The recent release of the Compendium of Federal Nature-Based Solutions for Coastal Communities, States, Tribes, and Territories, which profiles > 100 resources and 48 federal programs that can support NbS
A multi-agency report to the National Climate Task Force on opportunities for greater deployment of NbS
Enhanced support from the Office of Management and Budget to assist monetary valuation of ecosystem resources and services by the Commerce Department and the Office of Science and Technology Policy
A first-ever comprehensive accounting of the condition and benefits of all land, water, and wildlife across the United States, conducted by a 13-agency U.S. Global Change Research Program.
Drafting a regional climate change vision and action plan
The Minnesota Climate Change subcabinet was created in 2019 by Climate Change Executive Order (19-37) to put Minnesota on track to meet or exceed greenhouse gas reduction goals and achieve 100% clean energy by 2050, has released a draft of the Climate Action Framework for public comment. While the plan focuses predominantly on laying out a vision and broad goals for climate change, it also proposes a number of action steps that hinge on technological and NbS approaches. The plan strategically calls for addressing climate change alongside social inequities as a major principle of the framework, including minimization or reduction of climate impacts on low-income communities of color, rural communities, indigenous communities, children, and elderly.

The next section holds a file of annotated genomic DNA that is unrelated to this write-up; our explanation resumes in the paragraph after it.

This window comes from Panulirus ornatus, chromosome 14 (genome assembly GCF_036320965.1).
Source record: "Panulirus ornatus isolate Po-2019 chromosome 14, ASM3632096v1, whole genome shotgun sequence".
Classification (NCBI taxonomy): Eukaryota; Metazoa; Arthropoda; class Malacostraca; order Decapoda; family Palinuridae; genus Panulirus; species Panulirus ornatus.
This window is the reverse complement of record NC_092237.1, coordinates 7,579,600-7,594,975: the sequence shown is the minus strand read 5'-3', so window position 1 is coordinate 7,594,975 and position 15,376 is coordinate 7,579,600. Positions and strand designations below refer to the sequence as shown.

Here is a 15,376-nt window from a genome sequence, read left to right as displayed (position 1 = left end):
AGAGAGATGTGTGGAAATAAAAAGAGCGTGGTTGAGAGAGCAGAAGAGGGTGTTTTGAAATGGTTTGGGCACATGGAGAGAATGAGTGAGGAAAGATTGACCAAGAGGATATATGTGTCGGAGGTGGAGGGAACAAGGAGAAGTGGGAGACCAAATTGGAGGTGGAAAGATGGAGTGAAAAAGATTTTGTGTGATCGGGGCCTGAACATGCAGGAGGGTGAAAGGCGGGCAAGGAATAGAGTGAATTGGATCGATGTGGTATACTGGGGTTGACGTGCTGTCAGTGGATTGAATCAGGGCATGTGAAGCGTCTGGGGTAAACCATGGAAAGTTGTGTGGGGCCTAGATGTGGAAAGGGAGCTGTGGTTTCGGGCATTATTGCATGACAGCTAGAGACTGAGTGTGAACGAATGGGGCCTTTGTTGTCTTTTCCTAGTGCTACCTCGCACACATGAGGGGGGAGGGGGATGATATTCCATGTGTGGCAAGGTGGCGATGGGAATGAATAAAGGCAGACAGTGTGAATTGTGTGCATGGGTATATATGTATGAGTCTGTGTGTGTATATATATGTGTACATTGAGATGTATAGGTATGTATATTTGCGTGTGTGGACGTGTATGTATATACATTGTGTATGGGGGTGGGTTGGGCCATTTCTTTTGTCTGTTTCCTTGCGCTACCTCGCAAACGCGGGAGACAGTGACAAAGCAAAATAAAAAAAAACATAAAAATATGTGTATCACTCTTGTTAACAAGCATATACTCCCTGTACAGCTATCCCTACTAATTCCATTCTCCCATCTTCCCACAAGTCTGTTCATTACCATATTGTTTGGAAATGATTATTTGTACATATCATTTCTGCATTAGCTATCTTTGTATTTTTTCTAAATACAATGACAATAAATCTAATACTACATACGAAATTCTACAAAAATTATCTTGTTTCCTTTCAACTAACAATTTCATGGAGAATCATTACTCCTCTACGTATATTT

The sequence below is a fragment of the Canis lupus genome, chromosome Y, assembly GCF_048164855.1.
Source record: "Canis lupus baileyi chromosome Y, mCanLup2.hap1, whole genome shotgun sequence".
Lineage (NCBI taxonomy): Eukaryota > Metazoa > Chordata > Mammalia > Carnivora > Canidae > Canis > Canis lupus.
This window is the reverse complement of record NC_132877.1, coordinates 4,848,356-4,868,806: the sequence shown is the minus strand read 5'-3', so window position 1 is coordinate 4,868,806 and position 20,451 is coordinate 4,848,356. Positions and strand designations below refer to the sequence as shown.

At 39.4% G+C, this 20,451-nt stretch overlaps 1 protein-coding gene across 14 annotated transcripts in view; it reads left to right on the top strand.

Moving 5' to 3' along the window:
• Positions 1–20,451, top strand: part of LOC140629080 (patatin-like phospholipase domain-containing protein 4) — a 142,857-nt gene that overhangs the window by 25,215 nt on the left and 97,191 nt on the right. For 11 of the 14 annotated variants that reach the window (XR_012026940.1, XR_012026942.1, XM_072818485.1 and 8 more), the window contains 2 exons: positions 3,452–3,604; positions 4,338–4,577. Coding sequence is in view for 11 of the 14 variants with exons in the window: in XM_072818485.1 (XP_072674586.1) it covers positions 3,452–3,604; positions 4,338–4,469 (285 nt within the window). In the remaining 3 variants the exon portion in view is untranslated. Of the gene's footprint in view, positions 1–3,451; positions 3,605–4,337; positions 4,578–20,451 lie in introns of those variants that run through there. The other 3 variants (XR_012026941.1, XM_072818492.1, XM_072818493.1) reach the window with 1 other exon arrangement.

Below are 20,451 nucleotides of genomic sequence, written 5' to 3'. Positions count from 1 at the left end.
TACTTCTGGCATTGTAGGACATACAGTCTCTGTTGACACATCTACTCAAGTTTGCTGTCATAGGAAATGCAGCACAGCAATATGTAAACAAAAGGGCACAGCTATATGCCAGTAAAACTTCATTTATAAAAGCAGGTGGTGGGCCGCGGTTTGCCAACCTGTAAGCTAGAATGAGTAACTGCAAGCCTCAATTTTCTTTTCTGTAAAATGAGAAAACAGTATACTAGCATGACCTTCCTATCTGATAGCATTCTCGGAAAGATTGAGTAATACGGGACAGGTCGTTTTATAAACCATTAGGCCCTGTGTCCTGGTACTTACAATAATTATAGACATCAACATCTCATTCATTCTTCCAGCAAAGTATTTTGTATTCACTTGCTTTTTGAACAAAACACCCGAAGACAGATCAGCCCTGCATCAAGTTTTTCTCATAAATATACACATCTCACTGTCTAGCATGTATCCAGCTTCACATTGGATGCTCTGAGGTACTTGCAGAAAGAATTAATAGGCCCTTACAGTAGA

Though like other Northern U.S. states, Minnesota is considered one of the least vulnerable states to climate-related threats, Minnesota nevertheless faces serious environmental, infrastructural, economic, and public health ramifications. The draft framework reports that winter nights in northern Minnesota are 7.3 degrees Fahrenheit warmer than a century ago. Annual precipitation across the state has increased by an average of 3.4 inches, with southeast Minnesota increasing by twice that amount, and yearly losses of productive lakes and lake-ice. Minnesota is home to a landscape like none other in the United States. It has conifer-dominated boreal forests to the north; temperate forests in the middle, dominated by deciduous trees such as oak and maple; and prairie stretching to the south and west. Experts predict with high confidence that this unique ecosystem which provides critical natural services for the biosphere (i.e. the global sum of all ecosystems and their functions) may become permanently altered as a result of warming temperatures. In Minnesota, the warmer climate is already changing wildlife habitats, damaging infrastructure, reducing outdoor air quality, and driving up home and crop insurance rates, according to the draft Framework.
As a consequence of the unique ecosystem, Minnesota has been a national leader in climate actions to halt the critical driver of climate change–greenhouse gas emissions (GHG)– since adoption of the 2007 Next Generation Energy Act, which sets statutory goals of GHG reduction. The Minnesota Department of Health (MDH) has already conducted one of the nation's unique climate change-related geographic vulnerability assessments of the state at the county level. Nevertheless, Minnesota has missed its 2015 GHG reduction goal, and is on track to miss the 2025 and 2050 reduction milestones. This among other imperatives gave rise to the formation of the draft Framework. Comments and proposed amendments by the public are being accepted using submission surveys linked with each proposed Framework goal, as well as at [email protected].